However, not every behavior that looks like phototaxis is phototaxis: Platynereis dumerilii nechtochate and metatrochophore larvae swim up first when they are stimulated with UV-light from above. But after a while, they change the direction and avoid the UV-light by swimming down. This looks like a change from positive to negative phototaxis (see video left), but the larvae also swim down if UV-light comes non-directionally from the side. And so they do not swim to or away from the light, but swim down,[3] this means to the center of gravity. Thus this is a UV-induced positive gravitaxis. Positive phototaxis (swimming to the light from the surface) and positive gravitaxis (swimming to the center of gravity) are induced by different ranges of wavelengths and cancel out each other at a certain ratio of wavelengths.[3] Since the wavelengths compositions change in water with depth: Short (UV, violet) and long (red) wavelengths are lost first,[6] phototaxis and gravitaxis form a ratio-chromatic depth gauge, which allows the larvae to determine their depth by the color of the surrounding water. This has the advantage over a brightness based depth gauge that the color stays almost constant independent of the time of the day or whether it is cloudy.[8][9]

Phototaxis in jellyfish[edit]

Positive and negative phototaxis can be found in several species of jellyfish such as species from the polyorchis genus. Jellyfish use ocelli to detect the presence and absence of light, which is then translated into anti-predatory behaviour in the case of a shadow being cast over the ocelli, or feeding behaviour in the case of the presence of light.[10] Many tropical jellyfish have a symbiotic relationship with photosynthetic zooxanthellae that they harbor within their cells.[11] The zooxanthellae nourish the jellyfish, while the jellyfish protects them, and moves them toward light sources such as the sun to maximize their light-exposure for efficient photosynthesis. In a shadow, the jellyfish can either remain still, or quickly move away in bursts to avoid predation and also re-adjust toward a new light source.[12]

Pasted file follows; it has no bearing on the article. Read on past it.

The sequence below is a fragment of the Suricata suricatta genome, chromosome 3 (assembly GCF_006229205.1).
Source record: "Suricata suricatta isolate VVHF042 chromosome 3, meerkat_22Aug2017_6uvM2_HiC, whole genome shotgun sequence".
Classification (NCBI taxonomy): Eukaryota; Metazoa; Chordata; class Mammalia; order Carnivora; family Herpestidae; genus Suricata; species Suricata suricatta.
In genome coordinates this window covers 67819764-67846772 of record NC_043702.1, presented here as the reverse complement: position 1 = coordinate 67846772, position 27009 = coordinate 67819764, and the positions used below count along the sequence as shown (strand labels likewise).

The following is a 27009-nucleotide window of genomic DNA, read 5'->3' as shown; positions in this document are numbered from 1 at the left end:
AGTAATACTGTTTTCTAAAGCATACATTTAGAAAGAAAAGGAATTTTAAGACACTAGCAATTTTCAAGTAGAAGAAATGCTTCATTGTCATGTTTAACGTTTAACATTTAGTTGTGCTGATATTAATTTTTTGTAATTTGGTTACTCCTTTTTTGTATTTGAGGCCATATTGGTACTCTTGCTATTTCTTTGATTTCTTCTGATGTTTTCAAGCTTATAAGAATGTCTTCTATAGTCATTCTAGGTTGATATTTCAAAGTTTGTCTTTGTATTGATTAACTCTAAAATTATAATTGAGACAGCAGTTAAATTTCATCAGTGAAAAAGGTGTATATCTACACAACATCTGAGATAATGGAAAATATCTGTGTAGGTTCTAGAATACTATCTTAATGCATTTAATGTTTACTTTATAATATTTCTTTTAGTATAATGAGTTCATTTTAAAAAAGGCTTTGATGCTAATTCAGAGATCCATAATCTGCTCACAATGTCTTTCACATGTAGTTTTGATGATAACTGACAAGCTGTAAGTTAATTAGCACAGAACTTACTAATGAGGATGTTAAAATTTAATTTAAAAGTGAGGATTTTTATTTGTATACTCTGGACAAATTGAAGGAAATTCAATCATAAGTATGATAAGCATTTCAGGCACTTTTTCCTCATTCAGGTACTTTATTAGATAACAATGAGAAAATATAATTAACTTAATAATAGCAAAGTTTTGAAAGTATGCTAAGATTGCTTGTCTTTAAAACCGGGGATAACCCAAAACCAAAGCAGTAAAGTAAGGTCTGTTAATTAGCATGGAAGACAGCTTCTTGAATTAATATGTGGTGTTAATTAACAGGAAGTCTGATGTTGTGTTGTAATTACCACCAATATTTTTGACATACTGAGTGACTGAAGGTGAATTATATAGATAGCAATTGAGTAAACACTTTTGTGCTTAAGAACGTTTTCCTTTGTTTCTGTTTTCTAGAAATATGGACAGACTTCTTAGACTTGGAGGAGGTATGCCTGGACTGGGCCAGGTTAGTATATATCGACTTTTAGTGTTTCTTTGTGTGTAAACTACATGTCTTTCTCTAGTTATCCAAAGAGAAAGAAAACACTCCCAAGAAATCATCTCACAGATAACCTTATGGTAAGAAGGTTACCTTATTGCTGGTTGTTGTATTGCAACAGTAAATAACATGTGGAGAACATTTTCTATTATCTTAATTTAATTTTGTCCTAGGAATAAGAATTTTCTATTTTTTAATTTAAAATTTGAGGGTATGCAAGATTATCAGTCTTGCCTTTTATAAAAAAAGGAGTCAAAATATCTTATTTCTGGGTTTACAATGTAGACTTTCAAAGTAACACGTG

This motor response to light and absence of light is facilitated by a chemical response from the ocelli, which results in a motor response causing the organism to swim toward a light source.[12]

Phototaxis in insects[edit]

Positive phototaxis can be found in many insects that can fly such as moths, grasshoppers, and flies. Drosophila melanogaster has been studied extensively on its innate positive phototactic response to light sources using controlled experiments to help understand the connection between airborne locomotion toward a light source.[13] This innate response is common among insects that fly primarily during the night utilizing transverse orientation with the light of the moon to fly.[14] Artificial lights in cities and populated areas result in a more bright and positive response compared to the distant light of the moon, resulting in the organism repeatedly responding to this new supernormal stimulus and innately flying toward it.

Evidence for the innate response of positive phototaxis in Drosophila melanogaster was carried out by altering the wings of several individuals both physically via removal, or genetically via mutation. In all cases the organisms with wings removed and wings mutated there was a noticeable lack of positive phototaxis demonstrating flying toward light is an innate response to the organisms photoreceptors receiving a positive response.[13]

Negative phototaxis can be observed in larval drosophila melanogaster within the first three developmental instars despite the adult insect displaying positive phototaxis.[15] This behaviour is common among other species of insects which possess a flightless larval and adult stage in their life cycles, only switching to positive phototaxis when searching for pupation sites. Tenebrio molitor is one such species which carries its negative phototaxis into adulthood.[15]

Relation to magnetic fields[edit]

Under experimental conditions organisms that utilize positive phototactic behaviour have also shown correlation with light and magnetic fields. Under homogeneous light conditions with a shifting magnetic field drosophila melanogaster larva reorient themselves toward predicted directions of greater or lesser light intensities as expected by a rotating magnetic field. In complete darkness the same organism orients randomly without any notable preference.[15] This suggests a visible pattern can be observed by the organism in combination with light.